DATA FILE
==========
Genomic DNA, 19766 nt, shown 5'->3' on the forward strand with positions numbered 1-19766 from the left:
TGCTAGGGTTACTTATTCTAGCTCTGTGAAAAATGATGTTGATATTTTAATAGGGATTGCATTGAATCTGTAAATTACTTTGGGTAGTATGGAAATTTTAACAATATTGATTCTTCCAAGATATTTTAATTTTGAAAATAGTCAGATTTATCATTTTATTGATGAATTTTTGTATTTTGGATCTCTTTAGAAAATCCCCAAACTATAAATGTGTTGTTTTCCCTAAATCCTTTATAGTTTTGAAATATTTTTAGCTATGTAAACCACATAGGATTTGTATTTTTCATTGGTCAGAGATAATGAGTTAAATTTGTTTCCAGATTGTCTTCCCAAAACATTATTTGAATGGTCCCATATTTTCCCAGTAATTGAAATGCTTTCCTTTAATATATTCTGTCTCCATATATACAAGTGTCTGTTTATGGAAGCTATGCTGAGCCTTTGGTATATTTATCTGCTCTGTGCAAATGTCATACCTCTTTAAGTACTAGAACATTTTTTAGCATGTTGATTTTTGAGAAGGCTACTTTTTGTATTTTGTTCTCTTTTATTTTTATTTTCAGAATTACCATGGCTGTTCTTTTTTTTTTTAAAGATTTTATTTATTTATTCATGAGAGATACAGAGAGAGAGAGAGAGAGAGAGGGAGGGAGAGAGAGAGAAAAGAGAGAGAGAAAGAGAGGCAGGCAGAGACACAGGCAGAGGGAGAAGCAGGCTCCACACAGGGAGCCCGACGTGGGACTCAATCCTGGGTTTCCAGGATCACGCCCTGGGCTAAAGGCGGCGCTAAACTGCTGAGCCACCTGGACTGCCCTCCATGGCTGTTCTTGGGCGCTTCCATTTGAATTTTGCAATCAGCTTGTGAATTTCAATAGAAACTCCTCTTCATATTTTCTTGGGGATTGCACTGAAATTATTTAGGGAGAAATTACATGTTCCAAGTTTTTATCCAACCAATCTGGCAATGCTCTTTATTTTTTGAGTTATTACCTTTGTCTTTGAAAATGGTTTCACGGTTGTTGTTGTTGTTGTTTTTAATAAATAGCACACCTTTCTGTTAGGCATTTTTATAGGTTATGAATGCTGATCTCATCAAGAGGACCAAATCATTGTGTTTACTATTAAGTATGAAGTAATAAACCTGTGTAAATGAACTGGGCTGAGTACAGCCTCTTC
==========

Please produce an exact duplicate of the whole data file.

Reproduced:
Genomic DNA, 19766 nt, shown 5'->3' on the forward strand with positions numbered 1-19766 from the left:
TGCTAGGGTTACTTATTCTAGCTCTGTGAAAAATGATGTTGATATTTTAATAGGGATTGCATTGAATCTGTAAATTACTTTGGGTAGTATGGAAATTTTAACAATATTGATTCTTCCAAGATATTTTAATTTTGAAAATAGTCAGATTTATCATTTTATTGATGAATTTTTGTATTTTGGATCTCTTTAGAAAATCCCCAAACTATAAATGTGTTGTTTTCCCTAAATCCTTTATAGTTTTGAAATATTTTTAGCTATGTAAACCACATAGGATTTGTATTTTTCATTGGTCAGAGATAATGAGTTAAATTTGTTTCCAGATTGTCTTCCCAAAACATTATTTGAATGGTCCCATATTTTCCCAGTAATTGAAATGCTTTCCTTTAATATATTCTGTCTCCATATATACAAGTGTCTGTTTATGGAAGCTATGCTGAGCCTTTGGTATATTTATCTGCTCTGTGCAAATGTCATACCTCTTTAAGTACTAGAACATTTTTTAGCATGTTGATTTTTGAGAAGGCTACTTTTTGTATTTTGTTCTCTTTTATTTTTATTTTCAGAATTACCATGGCTGTTCTTTTTTTTTTTAAAGATTTTATTTATTTATTCATGAGAGATACAGAGAGAGAGAGAGAGAGAGAGGGAGGGAGAGAGAGAGAAAAGAGAGAGAGAAAGAGAGGCAGGCAGAGACACAGGCAGAGGGAGAAGCAGGCTCCACACAGGGAGCCCGACGTGGGACTCAATCCTGGGTTTCCAGGATCACGCCCTGGGCTAAAGGCGGCGCTAAACTGCTGAGCCACCTGGACTGCCCTCCATGGCTGTTCTTGGGCGCTTCCATTTGAATTTTGCAATCAGCTTGTGAATTTCAATAGAAACTCCTCTTCATATTTTCTTGGGGATTGCACTGAAATTATTTAGGGAGAAATTACATGTTCCAAGTTTTTATCCAACCAATCTGGCAATGCTCTTTATTTTTTGAGTTATTACCTTTGTCTTTGAAAATGGTTTCACGGTTGTTGTTGTTGTTGTTTTTAATAAATAGCACACCTTTCTGTTAGGCATTTTTATAGGTTATGAATGCTGATCTCATCAAGAGGACCAAATCATTGTGTTTACTATTAAGTATGAAGTAATAAACCTGTGTAAATGAACTGGGCTGAGTACAGCCTCTTC